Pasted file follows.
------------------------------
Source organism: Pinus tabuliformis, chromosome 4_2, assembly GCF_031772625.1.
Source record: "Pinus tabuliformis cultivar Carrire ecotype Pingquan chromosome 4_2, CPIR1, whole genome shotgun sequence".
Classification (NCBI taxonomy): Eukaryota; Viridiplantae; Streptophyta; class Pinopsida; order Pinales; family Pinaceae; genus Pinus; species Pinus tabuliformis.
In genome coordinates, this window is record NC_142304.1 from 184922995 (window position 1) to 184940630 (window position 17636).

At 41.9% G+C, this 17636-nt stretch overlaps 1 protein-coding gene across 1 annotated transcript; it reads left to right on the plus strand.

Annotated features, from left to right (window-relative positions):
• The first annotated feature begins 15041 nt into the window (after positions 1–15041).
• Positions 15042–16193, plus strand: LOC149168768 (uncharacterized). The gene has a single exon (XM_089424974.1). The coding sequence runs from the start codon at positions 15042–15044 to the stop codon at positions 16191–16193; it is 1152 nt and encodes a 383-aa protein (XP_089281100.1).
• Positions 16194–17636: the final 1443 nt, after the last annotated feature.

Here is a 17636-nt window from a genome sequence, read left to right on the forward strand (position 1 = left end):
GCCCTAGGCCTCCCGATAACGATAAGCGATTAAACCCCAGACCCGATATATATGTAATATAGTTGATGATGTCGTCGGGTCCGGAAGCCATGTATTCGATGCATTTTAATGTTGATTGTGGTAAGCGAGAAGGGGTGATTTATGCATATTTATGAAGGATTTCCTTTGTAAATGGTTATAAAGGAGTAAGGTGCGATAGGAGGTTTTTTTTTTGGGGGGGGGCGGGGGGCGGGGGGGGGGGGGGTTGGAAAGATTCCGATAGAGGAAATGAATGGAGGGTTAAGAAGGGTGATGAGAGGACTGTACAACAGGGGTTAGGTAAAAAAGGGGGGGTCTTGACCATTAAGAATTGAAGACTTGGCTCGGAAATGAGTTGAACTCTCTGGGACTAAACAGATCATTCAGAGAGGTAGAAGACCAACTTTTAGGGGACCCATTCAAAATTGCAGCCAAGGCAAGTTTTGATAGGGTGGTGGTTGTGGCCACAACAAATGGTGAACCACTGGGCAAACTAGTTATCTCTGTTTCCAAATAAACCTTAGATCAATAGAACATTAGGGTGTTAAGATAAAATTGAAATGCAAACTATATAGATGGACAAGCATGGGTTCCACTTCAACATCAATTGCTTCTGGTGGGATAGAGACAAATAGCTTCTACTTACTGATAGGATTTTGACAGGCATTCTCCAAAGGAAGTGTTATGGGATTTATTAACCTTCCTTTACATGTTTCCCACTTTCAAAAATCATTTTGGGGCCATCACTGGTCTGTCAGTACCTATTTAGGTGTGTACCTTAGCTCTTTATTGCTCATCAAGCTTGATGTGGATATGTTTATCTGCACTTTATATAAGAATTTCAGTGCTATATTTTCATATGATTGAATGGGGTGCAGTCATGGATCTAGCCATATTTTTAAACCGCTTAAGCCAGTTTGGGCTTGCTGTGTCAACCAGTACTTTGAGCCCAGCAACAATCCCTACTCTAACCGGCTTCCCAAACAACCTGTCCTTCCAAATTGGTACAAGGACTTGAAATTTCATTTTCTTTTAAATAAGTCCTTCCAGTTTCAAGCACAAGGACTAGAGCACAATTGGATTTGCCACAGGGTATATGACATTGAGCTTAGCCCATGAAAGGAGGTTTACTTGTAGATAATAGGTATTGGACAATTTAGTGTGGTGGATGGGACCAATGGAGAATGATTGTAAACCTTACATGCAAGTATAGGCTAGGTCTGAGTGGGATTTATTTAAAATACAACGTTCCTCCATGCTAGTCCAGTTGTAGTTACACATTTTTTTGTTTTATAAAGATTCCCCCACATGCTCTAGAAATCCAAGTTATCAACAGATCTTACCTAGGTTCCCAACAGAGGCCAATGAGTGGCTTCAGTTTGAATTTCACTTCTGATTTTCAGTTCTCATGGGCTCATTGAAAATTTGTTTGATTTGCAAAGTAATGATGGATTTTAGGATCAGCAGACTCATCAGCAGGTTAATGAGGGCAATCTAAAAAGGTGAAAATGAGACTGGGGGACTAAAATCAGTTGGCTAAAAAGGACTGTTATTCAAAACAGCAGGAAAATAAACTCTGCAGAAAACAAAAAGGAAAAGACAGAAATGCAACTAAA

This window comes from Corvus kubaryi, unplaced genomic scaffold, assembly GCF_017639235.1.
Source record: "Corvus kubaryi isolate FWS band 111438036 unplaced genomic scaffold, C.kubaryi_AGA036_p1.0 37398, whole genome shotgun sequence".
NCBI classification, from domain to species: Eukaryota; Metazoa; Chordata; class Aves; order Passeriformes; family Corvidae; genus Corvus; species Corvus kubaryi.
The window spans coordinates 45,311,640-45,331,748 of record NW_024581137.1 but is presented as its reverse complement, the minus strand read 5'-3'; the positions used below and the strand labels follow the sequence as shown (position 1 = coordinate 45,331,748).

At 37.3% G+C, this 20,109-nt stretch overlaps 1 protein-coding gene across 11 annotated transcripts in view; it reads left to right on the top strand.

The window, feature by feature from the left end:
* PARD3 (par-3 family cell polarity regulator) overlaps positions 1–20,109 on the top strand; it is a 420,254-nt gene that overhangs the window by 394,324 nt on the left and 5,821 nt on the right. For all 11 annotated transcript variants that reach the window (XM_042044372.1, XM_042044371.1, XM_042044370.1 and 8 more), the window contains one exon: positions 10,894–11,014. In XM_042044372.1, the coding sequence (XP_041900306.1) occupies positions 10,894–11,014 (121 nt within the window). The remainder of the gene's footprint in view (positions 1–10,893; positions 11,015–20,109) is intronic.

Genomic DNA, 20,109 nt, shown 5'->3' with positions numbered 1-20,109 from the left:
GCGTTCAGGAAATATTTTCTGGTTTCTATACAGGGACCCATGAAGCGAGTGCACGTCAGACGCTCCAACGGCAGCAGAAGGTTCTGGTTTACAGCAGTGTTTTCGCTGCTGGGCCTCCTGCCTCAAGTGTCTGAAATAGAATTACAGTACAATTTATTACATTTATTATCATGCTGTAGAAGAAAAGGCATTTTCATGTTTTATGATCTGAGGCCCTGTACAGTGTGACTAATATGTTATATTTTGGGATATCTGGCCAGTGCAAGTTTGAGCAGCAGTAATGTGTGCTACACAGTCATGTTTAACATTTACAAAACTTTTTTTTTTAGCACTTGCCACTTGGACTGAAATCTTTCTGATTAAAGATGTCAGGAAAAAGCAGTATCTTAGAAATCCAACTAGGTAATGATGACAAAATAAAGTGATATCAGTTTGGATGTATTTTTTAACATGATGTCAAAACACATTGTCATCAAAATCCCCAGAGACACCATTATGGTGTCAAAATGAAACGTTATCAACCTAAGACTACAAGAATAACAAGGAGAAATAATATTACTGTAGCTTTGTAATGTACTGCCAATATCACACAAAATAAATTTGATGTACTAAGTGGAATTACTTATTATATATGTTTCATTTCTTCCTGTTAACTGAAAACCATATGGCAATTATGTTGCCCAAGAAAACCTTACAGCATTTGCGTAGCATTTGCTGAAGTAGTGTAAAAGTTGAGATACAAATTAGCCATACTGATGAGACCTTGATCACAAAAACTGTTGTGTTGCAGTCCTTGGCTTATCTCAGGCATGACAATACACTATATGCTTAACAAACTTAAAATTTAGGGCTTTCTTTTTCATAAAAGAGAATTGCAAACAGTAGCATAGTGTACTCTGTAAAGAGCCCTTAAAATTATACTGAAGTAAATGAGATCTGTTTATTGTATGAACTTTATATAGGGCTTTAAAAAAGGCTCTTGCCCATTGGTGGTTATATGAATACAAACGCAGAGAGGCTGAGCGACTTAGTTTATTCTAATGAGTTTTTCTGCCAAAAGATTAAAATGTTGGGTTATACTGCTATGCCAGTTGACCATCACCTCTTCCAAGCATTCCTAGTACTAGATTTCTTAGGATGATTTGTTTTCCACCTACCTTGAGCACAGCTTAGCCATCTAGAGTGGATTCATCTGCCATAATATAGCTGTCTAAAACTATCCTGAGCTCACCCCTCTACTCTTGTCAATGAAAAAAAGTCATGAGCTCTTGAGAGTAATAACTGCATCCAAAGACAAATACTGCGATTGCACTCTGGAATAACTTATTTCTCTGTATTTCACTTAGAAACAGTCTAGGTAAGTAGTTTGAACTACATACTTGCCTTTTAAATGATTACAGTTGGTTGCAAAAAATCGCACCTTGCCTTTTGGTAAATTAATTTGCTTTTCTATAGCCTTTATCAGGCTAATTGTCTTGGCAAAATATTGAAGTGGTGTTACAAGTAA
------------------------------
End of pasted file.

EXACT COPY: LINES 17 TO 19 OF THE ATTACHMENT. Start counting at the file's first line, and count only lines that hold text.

The window, feature by feature from the left end:
* PARD3 (par-3 family cell polarity regulator) overlaps positions 1–20,109 on the top strand; it is a 420,254-nt gene that overhangs the window by 394,324 nt on the left and 5,821 nt on the right. For all 11 annotated transcript variants that reach the window (XM_042044372.1, XM_042044371.1, XM_042044370.1 and 8 more), the window contains one exon: positions 10,894–11,014. In XM_042044372.1, the coding sequence (XP_041900306.1) occupies positions 10,894–11,014 (121 nt within the window). The remainder of the gene's footprint in view (positions 1–10,893; positions 11,015–20,109) is intronic.

Genomic DNA, 20,109 nt, shown 5'->3' with positions numbered 1-20,109 from the left: